As investors seeking to capitalize on the rapidly evolving way our society thinks about cannabis, we share your concern about potential market manipulation and applaud the efforts of FINRA and the SEC to protect investors. However, the current requirements for relisting following an SEC suspension are severely flawed. Companies are automatically relegated to the Grey Market during a suspension, an...
As investors seeking to capitalize on the rapidly evolving way our society thinks about cannabis, we share your concern about potential market manipulation and applaud the efforts of FINRA and the SEC to protect investors. However, the current requirements for relisting following an SEC suspension are severely flawed. Companies are automatically relegated to the Grey Market during a suspension, an action that typically results in an 80% or more reduction in price as the stocks lose liquidity due to the lack of quotation and market-makers. The current process for exiting the Grey Sheets lacks transparency and can unfairly cripple a company and its investors.
By its own admission, FINRA does not communicate with companies that have been suspended by the SEC regarding their efforts to regain quotation. Nor does it commit to assessing a company's ability to relist within a specific time-frame. Investors are also left without information following a suspension. Additionally, the current process requires the company to find a market maker willing to submit a Form 211, with the applicant "representing that it has satisfied all applicable requirements of Securities and Exchange Commission (SEC) Rule 15c2-11 and the filing and information requirements of FINRA Rule 6432." This process is challenging because the market maker who submits the Form 211 bears all the risk, while other market makers have the ability to free-ride if FINRA approves the relisting. A greater challenge is that FINRA's process doesn't require a timely response, which can result in the stock of a company with no outstanding regulatory issues trading on the Grey Sheets for an extended period.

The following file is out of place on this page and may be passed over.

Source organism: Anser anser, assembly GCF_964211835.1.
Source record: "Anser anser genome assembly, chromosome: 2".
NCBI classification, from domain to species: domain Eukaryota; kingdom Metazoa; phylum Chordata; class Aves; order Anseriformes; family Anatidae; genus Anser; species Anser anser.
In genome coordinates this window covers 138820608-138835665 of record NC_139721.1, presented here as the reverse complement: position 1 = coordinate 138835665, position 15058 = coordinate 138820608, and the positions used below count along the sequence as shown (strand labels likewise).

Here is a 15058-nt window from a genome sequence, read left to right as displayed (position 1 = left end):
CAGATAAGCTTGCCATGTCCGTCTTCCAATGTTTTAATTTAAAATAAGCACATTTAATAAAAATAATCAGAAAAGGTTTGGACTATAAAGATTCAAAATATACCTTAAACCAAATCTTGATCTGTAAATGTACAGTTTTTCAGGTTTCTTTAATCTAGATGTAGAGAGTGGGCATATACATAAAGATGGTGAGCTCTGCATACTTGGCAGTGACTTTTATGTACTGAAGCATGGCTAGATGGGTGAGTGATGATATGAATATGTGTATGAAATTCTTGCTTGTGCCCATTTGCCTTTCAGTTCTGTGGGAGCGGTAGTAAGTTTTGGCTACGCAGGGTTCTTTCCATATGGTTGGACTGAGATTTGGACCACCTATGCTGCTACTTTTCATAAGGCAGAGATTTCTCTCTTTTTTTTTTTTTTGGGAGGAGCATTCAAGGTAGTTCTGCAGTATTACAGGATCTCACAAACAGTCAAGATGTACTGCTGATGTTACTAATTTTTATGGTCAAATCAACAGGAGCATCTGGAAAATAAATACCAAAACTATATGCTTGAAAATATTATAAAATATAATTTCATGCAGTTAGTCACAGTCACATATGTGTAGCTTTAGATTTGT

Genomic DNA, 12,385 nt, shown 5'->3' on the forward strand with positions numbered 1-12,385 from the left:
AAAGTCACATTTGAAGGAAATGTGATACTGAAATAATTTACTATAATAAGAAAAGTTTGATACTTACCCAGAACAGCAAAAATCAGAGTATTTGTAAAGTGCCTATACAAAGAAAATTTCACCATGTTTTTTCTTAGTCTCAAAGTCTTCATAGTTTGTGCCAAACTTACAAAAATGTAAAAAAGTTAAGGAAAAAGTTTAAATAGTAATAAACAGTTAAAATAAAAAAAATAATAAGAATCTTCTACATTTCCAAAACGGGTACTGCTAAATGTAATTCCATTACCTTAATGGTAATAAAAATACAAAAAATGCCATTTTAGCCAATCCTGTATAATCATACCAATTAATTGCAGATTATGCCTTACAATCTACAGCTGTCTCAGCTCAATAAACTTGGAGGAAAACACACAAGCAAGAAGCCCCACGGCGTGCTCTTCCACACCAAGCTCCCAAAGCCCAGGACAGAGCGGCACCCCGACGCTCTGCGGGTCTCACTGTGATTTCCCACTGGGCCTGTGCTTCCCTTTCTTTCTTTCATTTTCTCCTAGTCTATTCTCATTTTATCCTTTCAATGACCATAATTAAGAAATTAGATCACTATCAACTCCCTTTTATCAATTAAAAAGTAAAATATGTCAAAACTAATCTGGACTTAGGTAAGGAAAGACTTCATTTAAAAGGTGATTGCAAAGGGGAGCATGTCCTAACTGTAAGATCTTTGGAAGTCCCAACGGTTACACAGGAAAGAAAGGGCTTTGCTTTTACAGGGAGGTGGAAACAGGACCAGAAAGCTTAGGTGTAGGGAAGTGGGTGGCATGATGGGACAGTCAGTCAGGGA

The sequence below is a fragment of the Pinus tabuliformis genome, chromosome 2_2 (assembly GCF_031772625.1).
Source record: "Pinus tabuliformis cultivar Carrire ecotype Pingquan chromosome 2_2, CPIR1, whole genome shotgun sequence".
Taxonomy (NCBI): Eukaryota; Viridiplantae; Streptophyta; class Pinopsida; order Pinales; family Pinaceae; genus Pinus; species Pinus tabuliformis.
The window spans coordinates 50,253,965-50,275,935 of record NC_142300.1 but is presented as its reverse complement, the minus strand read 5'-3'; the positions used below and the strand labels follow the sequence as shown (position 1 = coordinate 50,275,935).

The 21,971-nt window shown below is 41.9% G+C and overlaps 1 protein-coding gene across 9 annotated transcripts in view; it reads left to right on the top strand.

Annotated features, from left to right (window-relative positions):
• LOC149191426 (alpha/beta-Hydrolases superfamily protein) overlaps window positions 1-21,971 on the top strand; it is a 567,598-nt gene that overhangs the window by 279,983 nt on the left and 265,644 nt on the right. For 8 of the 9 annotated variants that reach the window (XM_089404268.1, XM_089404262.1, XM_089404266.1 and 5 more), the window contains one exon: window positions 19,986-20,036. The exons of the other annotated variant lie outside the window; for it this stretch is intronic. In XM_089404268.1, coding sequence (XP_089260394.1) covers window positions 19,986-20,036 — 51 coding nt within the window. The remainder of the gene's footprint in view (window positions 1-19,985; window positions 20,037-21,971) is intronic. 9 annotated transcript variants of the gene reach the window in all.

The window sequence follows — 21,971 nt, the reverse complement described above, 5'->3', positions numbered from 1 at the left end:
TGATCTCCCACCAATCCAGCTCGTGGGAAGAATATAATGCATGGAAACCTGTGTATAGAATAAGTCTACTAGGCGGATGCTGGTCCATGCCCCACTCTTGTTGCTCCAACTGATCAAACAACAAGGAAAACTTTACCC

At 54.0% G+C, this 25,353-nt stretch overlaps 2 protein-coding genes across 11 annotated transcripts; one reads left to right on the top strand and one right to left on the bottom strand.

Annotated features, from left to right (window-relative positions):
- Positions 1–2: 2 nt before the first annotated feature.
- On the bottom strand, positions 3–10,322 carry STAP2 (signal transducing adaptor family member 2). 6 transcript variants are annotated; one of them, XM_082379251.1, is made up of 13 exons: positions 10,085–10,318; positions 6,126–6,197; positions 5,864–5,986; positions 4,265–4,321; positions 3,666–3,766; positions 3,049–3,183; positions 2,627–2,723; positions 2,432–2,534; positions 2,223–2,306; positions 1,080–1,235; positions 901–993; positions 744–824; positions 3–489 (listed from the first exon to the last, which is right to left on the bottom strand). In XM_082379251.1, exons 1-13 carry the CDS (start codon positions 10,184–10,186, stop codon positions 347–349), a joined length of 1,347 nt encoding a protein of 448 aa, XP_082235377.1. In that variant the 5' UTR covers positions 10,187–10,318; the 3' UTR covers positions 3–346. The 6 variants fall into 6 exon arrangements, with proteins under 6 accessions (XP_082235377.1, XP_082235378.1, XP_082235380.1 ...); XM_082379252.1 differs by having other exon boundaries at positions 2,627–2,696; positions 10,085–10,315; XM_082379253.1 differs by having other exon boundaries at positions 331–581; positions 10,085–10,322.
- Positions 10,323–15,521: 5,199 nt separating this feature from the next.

We request that FINRA work with the SEC to provide better communication with market participants during the period following an SEC-ordered suspension and prior to the resumption of trading. This will inform investors better about the company involved in the suspension and alert the public to bad practices employed by public companies. If the SEC and FINRA determine that there is no longer an issue, FINRA's process should allow a suspended company to resume trading without the stock being relegated to the Grey Market. Additionally, if a company is required to trade on the Grey Market after a suspension is lifted, there should be a process by which multiple market-makers can share in the risk assumed by submitting a Form 211. Finally, FINRA's process for relisting should require a timely response to the market maker's application.
Please consider these recommendations to address these shortcomings in the current process of SEC-imposed trading suspensions, as the present system can unfairly punish companies and their investors and can undermine investor confidence in a sector that has limited access to capital.